Don't listen to them. You're getting really bad critique. Your framing at times is poor, but image quality is perfectly acceptable. I see nothing wrong with noise in your images. Some problems are caused by image compressions, but I also don't think you need to correct it, you upload in whatever size you wish to upload, and use iso that you wish to use.
In outdoors shots you've wind, and It's better to have higher iso and no motion blur than go for low isos and blured image. Anyway, if you really wish to go for smoother images, look at low iso, and look at your processing. If you've no wind, you can go as low as you want and by stabilizing your cam firmly go for long exposure, and still get smooth shots. When you've wind, you need to take test shots, and see at what shutter speed you get no motion blur. You'll often have to open your aperture as much as you can. Personally I think aperture and shutter are much more important creative tools, and I'll gladly bump iso into 4000's and deal with noise if need desires smaller apertures.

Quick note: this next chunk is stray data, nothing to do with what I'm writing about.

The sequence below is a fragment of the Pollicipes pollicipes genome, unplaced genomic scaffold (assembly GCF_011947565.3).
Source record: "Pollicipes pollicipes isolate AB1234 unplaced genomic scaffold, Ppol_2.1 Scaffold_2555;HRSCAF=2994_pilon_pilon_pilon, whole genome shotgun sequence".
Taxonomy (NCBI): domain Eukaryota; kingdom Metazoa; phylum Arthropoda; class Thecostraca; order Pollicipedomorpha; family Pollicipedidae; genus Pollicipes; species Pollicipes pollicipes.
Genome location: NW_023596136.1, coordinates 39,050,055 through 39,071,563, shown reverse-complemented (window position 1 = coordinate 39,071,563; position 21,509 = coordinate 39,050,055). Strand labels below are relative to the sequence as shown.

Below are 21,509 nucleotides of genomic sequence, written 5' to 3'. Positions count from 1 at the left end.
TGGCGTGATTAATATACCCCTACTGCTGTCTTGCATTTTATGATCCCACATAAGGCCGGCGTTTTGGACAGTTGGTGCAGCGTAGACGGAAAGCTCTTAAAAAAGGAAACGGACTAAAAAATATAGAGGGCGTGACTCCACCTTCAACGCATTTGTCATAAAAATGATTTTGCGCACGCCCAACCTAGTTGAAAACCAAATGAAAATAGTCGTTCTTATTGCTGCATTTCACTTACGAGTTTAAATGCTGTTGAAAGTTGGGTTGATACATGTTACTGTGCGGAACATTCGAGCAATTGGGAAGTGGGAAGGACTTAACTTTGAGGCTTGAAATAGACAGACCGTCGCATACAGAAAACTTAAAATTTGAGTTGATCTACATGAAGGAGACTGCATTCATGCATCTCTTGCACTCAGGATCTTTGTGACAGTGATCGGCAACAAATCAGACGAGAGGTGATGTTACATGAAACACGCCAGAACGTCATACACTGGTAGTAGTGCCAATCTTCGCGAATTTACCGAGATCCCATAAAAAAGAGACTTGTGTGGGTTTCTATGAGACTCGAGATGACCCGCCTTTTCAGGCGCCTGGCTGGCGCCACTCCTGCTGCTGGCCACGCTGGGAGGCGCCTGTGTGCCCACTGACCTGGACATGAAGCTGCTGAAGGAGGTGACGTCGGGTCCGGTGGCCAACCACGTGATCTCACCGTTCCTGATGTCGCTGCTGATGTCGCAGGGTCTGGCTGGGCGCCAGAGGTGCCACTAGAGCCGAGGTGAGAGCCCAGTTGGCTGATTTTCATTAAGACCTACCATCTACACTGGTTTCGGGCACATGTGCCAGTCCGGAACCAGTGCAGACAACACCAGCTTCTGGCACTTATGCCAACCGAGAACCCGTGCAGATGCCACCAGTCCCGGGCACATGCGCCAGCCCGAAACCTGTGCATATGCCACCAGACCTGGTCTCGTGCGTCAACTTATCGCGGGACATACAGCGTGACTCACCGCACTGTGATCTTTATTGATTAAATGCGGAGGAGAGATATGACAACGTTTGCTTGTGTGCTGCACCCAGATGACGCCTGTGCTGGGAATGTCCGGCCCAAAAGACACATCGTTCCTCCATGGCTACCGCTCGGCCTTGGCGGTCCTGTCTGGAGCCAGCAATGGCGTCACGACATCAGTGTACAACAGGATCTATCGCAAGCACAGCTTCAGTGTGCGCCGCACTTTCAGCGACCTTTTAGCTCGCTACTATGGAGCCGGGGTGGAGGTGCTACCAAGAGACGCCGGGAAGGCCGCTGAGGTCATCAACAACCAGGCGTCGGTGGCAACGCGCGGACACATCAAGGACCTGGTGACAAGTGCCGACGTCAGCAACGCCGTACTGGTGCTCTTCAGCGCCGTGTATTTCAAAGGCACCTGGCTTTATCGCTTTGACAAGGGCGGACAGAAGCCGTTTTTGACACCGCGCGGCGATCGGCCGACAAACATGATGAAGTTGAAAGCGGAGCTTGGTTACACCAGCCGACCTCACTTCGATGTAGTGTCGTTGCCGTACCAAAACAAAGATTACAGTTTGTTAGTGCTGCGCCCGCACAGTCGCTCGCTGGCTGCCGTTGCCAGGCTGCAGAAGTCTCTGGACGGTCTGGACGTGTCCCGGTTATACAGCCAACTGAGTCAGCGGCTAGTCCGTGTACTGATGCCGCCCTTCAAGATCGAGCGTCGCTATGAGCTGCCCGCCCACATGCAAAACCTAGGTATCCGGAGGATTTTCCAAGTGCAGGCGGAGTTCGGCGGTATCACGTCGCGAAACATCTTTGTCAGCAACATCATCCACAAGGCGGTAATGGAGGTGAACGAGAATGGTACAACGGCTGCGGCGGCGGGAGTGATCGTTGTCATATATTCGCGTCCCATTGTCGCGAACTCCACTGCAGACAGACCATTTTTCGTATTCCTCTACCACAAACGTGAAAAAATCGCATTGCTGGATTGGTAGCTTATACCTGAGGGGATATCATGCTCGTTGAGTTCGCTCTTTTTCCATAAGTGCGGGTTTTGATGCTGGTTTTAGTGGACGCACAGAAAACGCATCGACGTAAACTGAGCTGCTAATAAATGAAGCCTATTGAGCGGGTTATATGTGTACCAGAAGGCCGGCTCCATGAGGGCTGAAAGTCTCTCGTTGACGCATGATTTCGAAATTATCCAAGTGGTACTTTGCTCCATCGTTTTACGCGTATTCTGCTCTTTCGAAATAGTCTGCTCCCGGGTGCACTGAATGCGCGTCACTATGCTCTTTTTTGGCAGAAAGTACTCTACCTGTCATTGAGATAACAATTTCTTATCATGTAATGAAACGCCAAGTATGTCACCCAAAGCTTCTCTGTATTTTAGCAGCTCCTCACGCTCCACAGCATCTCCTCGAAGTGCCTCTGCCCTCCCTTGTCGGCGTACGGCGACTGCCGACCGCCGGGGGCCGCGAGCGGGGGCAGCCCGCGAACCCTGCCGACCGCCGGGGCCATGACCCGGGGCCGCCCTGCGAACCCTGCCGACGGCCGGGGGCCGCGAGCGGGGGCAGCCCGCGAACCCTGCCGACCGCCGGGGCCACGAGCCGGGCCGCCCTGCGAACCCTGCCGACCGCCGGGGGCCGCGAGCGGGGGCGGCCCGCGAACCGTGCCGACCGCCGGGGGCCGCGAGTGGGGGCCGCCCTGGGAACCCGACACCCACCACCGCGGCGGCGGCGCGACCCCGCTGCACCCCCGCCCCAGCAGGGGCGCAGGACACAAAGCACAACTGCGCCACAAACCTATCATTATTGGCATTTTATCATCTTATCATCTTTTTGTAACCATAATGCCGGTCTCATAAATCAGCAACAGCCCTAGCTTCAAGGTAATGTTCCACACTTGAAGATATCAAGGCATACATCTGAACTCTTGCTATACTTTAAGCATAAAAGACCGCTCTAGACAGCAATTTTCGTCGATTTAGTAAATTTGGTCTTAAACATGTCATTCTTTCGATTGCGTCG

Things that cause noise on editing side, are compression used, raw conversions, colour spaces, and sharpening. And it's being negated by blurring techniques and noise removal, and noise adding tools. Work on raw, in cam noise reduction is often crappy, thanks to cam needing to save on processing power. Sharpening is a major factor. To avoid it, ether use selective sharpening and only sharpen details, or use masking to achieve the same. Whatever you do, be very careful with noise reduction. Too much of it and you will kill details, and introduce way uglier artefacts. And finally, add noise! Fake noise looks prettier, removes banding, and other imperfections. First denoising and then adding tinny amount of noise is well established practice.